This is good news for glove users because the new standards better equip safety managers to find the appropriate protection for the job.
To help you make the best choices when selecting gloves for cut resistance, we have answered 4 of the most frequent questions about cut resistance.
1. WHAT IS A CUT SCORE?
A cut resistance score is measured by how many grams of pressure can be applied by a razor blade moving in a straight path across a swatch of glove fabric before being cut. The “gram score” tells you how many grams of pressure the glove withstood before cutting through 0.8” (20 mm) or more. It is the average of multiple runs, using a new blade on each pass, and this “gram score” determines the Cut Score.
2. WHAT HAS CHANGED ABOUT CUT SCORES?
In the past, the ANSI rated gloves on a scale from 1 – 5. However, in February 2016, the ISEA released a new ANSI 105 hand protection standard in response to changes made that are being made to reflect innovation and advances in material technologies. The new standard includes updates to the classification levels for cut resistance (Cut Score) with a scale of 1 – 9. It also updates the method of testing gloves for cut resistance.
3. WHAT ARE THE CURRENT TESTING STANDARDS?
The current standard standardizes testing by only using a Tomodynamometer Test Machine (TDM) by measuring the weight in grams for a blade to cut material.
The current standard improves the accuracy in test results by designating a uniform test method using a single testing machine. All tests now require using the ASTM F2992-15 method on the TDM-100 machine.
4. HOW ARE CUT SCORES CLASSIFIED?
The classification for cut resistance equips you to find the appropriate protection for the job, because it offers testing that precisely defines levels of cut resistance with narrowly gradated levels while providing for expanded upper limits on cut resistance.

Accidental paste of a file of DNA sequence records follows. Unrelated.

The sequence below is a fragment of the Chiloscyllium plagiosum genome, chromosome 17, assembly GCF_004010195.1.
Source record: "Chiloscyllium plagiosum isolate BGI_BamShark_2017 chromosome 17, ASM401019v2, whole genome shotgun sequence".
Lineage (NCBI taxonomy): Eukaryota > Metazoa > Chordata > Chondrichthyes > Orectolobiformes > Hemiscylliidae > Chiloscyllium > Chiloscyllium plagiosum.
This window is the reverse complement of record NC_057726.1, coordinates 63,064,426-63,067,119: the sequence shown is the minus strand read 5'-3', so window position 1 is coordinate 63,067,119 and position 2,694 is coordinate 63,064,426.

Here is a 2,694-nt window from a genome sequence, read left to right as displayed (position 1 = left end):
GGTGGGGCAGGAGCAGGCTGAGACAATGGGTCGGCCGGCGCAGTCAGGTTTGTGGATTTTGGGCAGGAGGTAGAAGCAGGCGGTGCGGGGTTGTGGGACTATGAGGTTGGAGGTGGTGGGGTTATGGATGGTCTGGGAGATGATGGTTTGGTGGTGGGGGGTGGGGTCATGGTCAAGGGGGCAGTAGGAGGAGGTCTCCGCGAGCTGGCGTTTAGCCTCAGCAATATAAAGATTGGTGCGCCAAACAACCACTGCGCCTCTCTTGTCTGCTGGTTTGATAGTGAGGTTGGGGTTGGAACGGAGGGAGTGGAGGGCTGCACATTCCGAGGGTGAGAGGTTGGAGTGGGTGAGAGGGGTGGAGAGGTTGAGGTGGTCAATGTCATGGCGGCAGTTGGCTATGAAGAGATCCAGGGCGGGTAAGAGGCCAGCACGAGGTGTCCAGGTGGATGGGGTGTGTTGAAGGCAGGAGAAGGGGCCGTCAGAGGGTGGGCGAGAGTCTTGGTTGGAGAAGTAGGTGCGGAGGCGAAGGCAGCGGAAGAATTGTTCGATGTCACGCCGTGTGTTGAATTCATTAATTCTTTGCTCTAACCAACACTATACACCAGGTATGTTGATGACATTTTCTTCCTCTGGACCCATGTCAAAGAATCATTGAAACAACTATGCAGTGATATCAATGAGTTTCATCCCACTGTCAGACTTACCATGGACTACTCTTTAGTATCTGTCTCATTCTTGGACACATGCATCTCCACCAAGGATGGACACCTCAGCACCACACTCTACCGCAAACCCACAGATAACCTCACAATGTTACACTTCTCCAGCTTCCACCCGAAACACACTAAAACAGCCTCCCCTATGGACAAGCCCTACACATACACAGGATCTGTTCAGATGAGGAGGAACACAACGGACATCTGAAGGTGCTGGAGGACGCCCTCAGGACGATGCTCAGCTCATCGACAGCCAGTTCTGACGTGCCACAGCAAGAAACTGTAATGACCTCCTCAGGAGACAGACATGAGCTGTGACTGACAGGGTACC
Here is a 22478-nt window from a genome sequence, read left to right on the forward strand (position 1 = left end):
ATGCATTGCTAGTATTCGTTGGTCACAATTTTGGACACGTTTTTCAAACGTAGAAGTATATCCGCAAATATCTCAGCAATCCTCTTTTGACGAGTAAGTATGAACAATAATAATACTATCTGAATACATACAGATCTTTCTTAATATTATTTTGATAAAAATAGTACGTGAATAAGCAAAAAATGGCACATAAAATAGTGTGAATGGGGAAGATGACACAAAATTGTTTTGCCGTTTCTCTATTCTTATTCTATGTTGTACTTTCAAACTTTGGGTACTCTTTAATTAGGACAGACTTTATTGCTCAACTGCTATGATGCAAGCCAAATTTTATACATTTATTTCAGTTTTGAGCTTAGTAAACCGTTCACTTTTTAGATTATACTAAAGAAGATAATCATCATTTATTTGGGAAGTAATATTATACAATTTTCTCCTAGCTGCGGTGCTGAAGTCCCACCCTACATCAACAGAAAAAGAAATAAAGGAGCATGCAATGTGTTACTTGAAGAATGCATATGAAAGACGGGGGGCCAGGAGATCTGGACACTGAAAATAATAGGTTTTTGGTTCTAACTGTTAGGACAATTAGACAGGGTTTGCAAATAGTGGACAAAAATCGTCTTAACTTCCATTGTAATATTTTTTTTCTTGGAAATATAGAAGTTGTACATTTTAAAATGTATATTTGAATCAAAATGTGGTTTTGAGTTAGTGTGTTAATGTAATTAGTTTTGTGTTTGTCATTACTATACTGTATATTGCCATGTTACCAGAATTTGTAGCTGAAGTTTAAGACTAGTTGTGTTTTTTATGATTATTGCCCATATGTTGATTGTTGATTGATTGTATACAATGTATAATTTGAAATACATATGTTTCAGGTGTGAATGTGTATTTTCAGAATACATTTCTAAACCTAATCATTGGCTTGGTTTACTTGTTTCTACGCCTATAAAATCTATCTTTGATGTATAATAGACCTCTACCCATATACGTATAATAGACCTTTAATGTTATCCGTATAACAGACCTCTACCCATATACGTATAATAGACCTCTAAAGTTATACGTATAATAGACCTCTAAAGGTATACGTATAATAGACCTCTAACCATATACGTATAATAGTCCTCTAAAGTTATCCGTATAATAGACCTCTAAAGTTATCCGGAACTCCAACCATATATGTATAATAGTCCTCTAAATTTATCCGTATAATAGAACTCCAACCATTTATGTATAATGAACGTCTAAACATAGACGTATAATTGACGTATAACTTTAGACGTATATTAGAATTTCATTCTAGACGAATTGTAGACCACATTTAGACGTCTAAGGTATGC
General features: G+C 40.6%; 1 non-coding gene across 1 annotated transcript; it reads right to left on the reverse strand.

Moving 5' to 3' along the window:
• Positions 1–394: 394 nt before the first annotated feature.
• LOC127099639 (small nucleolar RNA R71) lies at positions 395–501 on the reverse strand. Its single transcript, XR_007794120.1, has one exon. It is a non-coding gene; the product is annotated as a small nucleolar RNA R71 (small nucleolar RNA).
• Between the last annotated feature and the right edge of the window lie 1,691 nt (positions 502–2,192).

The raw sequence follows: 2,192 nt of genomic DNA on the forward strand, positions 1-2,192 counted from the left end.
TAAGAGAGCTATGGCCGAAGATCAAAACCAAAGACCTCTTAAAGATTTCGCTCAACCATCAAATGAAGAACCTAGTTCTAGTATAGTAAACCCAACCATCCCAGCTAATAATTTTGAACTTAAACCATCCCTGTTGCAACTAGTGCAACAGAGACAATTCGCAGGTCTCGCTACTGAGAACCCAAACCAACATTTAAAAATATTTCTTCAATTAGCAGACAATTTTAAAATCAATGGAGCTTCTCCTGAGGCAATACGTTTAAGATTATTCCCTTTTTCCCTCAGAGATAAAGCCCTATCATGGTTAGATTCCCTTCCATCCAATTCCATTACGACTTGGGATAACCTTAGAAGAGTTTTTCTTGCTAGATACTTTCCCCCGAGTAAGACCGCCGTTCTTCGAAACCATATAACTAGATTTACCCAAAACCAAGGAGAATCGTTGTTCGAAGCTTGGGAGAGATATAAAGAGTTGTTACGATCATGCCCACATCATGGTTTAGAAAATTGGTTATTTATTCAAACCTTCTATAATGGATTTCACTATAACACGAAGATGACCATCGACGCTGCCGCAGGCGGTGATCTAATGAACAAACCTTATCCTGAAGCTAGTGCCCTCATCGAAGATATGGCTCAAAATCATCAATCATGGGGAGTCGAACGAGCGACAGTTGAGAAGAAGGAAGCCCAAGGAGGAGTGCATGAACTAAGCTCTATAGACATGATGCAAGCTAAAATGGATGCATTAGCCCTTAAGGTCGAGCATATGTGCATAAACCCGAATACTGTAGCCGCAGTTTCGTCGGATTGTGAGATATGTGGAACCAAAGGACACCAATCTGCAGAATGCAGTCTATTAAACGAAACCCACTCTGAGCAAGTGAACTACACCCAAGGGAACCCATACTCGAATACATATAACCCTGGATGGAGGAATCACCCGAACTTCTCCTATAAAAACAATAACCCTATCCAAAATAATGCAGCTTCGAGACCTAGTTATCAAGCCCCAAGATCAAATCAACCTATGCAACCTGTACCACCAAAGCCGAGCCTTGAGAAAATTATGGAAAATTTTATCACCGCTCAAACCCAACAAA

Light cut hazards
200-499 Grams to Cut
Material handling, small parts assembly with sharp edges, packaging, warehouse, general purpose, forestry, construction.
Light/medium cut hazards
500-1,499 Grams to Cut
Material handling, small parts assembly with sharp edges, packaging, warehouse, general purpose, forestry, construction, pulp and paper, automotive assembly.
Medium/Heavy cut hazards
1,500 – 2,999 Grams to Cut
Appliance manufacturing, bottle and light glass handling, canning, drywalling, electrical carpet installation, HVAC, pulp and paper, automotive assembly, metal fabrication, metal handling, packaging, warehouse, aerospace industry, food prep/processing.
High cut hazards
3,000 - 6000+ Grams to Cut
Metal stamping, metal recycling, pulp, and paper (changing slitter blades), automotive assembly, metal fabrication, sharp metal stampings, glass manufacturing, window manufacturing, recycling plant/sorting, food prep/processing, meat processing, aerospace industry.
5. HOW DO I GAUGE WHICH CUT RESISTANCE GLOVES I NEED?
The gloves you purchase for your employees will depend on a number of factors. It is important to understand the potential cut risks and balance the need for cut resistance with comfort and flexibility. While cost and even style can all factor into your decision-making process, if you are unsure how to determine what gloves are the best for your employees' needs, talking to your safety equipment provider is a great way to start.
Arbill's team of safety experts can provide Environmental Health and Safety training and services and make recommendations to help you find the right glove at the right cost to keep your employees safe.
Have a Safe Day!